Same is the case with the 2001 Parliament attack convict Afzal Guru whose hanging anniversary JNU students were observing. He too had not been sentenced for an offence that had, directly or indirectly, to do with students.
JNUSU hoodwinked the university authorities by seeking permission in the name of holding a cultural programme. On the contrary it observed the death anniversary of Afzal Guru during which seditious anti-national slogans were raised. This in itself was an offence and an indication of their malafide intentions. That some students while raising slogans were hiding their faces is a proof that they knew that what they were doing was violation of law and they wanted to escape being identified. That some outside elements too joined is indicative of a deep-rooted well-planned conspiracy
The constitution of no students' union or association provides for taking part in matters that have nothing to do with students and education.
A person who commits a crime cannot seek protection behind being a student, lawyer, professor, journalist, doctor, journalist or engineer because he does so in his personal capacity and not by the profession or faith or region he belongs.
In other words, whether it is the Rohith Vemula case in HU or the JNU incident, the student community as a whole is not responsible for the shameful conduct of the minuscule minority which indulged in seditious and anti-national activities. And any action against the accused cannot be construed as action against the student community because they were not acting in furtherance of the student's welfare.
The JNUSU and the JNU Teachers' Association are raising a strange and unreasonable demand: the criminal charges against students be dropped and police should not be allowed to enter the JNU to perform its lawful duties. True, the autonomy of an educational institution should be honoured but that is possible only as long as the students and teachers abide by law. Barring police from the campus would turn JNU should into a safe haven for criminals because police will not be able to lay its hands on them as long as they are in the campus. Even Speakers of central and state legislatures will not deny access to police if a heinous crime, like rape and murder, takes place within legislature premises. This demand of JNSU and JNUTA gives credence to the charge that JNU is turning into a den of crime and harbourer of criminals and anti-national activities.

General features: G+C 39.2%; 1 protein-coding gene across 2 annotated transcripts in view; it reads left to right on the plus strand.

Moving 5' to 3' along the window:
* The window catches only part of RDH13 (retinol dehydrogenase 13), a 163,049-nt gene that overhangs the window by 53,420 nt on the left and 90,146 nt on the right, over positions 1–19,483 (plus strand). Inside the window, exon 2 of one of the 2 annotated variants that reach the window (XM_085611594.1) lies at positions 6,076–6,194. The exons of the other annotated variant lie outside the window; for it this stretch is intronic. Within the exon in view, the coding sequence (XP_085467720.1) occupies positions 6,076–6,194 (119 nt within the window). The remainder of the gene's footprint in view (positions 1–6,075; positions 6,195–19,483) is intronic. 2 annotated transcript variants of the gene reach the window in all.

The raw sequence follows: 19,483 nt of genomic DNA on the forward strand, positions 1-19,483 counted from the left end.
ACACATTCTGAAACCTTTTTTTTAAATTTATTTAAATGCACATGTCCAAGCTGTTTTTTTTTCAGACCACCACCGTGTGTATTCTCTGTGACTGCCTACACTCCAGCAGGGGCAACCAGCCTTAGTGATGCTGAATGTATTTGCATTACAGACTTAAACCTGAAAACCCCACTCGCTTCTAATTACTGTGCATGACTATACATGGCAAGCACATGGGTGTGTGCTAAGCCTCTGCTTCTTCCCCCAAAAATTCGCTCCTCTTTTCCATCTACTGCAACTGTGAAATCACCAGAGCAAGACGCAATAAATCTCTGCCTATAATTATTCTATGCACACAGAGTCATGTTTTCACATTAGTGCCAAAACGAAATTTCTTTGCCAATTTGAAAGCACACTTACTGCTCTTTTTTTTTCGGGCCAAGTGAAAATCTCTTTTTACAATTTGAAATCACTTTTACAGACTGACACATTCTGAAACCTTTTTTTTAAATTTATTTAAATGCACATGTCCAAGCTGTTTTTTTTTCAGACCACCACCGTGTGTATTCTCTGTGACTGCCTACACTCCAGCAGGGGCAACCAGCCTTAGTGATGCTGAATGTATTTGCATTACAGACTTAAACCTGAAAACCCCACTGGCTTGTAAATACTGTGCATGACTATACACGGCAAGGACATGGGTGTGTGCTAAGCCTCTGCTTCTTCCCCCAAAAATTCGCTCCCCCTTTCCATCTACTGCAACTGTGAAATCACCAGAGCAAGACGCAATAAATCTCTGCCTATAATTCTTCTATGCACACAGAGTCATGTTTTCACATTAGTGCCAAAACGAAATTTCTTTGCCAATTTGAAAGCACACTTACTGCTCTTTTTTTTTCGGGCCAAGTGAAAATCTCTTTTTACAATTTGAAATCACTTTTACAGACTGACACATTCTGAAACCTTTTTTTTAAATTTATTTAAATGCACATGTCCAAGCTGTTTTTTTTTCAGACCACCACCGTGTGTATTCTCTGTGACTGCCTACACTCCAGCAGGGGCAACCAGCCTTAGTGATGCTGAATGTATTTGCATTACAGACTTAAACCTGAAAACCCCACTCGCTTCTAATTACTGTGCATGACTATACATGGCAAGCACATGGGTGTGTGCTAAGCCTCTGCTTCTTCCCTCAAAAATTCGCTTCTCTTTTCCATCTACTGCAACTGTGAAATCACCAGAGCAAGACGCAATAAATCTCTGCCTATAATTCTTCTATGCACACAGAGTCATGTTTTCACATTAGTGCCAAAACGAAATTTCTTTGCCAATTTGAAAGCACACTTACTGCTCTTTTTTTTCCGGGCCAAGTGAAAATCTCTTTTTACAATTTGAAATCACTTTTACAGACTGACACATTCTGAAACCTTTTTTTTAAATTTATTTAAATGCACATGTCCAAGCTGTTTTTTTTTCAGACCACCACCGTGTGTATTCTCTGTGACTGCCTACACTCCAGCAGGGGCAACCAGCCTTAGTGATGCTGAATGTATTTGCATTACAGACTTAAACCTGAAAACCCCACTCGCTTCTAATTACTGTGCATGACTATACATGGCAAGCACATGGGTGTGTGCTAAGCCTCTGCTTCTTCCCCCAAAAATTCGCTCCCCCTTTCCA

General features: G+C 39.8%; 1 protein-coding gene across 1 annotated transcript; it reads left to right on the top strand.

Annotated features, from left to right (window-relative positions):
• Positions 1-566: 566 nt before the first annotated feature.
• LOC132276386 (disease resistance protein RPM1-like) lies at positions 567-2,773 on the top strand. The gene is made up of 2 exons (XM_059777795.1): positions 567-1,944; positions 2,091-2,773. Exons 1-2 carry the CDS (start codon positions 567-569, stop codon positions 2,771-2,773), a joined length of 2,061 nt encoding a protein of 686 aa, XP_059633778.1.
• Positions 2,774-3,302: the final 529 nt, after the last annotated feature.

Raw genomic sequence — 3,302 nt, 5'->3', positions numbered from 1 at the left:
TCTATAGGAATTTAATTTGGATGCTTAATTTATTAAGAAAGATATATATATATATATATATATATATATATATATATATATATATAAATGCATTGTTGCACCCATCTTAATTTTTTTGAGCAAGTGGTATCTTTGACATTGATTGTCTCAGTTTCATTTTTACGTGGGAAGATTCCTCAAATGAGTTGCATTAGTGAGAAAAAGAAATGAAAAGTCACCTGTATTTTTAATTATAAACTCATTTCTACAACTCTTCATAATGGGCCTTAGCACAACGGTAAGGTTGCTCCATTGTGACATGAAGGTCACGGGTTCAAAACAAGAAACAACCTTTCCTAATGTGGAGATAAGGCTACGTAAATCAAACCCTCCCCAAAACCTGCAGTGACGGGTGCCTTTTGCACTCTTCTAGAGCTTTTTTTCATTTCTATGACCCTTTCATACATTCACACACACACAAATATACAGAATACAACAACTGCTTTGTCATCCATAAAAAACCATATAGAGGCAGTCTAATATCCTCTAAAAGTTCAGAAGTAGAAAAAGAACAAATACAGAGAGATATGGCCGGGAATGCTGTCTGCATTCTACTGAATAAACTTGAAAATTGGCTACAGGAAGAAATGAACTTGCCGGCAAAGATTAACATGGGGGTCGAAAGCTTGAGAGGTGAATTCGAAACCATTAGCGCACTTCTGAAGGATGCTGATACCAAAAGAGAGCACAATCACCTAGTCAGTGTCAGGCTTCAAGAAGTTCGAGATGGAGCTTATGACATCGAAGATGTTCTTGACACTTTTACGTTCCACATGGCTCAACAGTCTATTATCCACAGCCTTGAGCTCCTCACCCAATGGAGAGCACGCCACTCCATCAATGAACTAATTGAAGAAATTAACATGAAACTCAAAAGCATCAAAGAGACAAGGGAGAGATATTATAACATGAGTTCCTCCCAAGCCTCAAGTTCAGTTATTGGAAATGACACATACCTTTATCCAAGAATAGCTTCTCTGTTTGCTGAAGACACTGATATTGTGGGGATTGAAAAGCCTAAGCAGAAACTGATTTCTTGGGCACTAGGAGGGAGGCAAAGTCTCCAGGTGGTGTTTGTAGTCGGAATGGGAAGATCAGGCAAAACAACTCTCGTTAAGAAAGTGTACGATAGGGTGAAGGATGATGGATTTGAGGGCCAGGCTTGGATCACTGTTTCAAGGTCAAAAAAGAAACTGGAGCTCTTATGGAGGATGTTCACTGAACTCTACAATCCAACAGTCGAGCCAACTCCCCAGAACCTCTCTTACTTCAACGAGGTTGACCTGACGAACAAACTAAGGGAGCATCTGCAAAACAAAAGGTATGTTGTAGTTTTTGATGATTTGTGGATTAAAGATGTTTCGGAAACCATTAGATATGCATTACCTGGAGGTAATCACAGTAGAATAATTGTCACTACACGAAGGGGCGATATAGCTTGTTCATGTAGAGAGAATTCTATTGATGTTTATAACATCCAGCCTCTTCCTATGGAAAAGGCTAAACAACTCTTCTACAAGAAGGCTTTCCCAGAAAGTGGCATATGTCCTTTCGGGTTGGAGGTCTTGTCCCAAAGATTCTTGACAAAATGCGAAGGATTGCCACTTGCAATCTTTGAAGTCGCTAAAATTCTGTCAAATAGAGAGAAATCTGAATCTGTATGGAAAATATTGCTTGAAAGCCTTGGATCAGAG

The whole sequence of events also makes one thing clear: Those who are crying hoarse over lack of tolerance are themselves turning guilty of displaying intolerance to the law of the land and the verdicts of judiciary.
Police has not hauled up the JNU student community as a whole but only a handful of miscreants who raised anti-India slogans and called for its balkanization. How can an attempt to enforce law of the land be construed as an attempt to gag the voice of students or preventing them from saying what they "believe in"? The students who continue to be law-abiding have nothing to fear.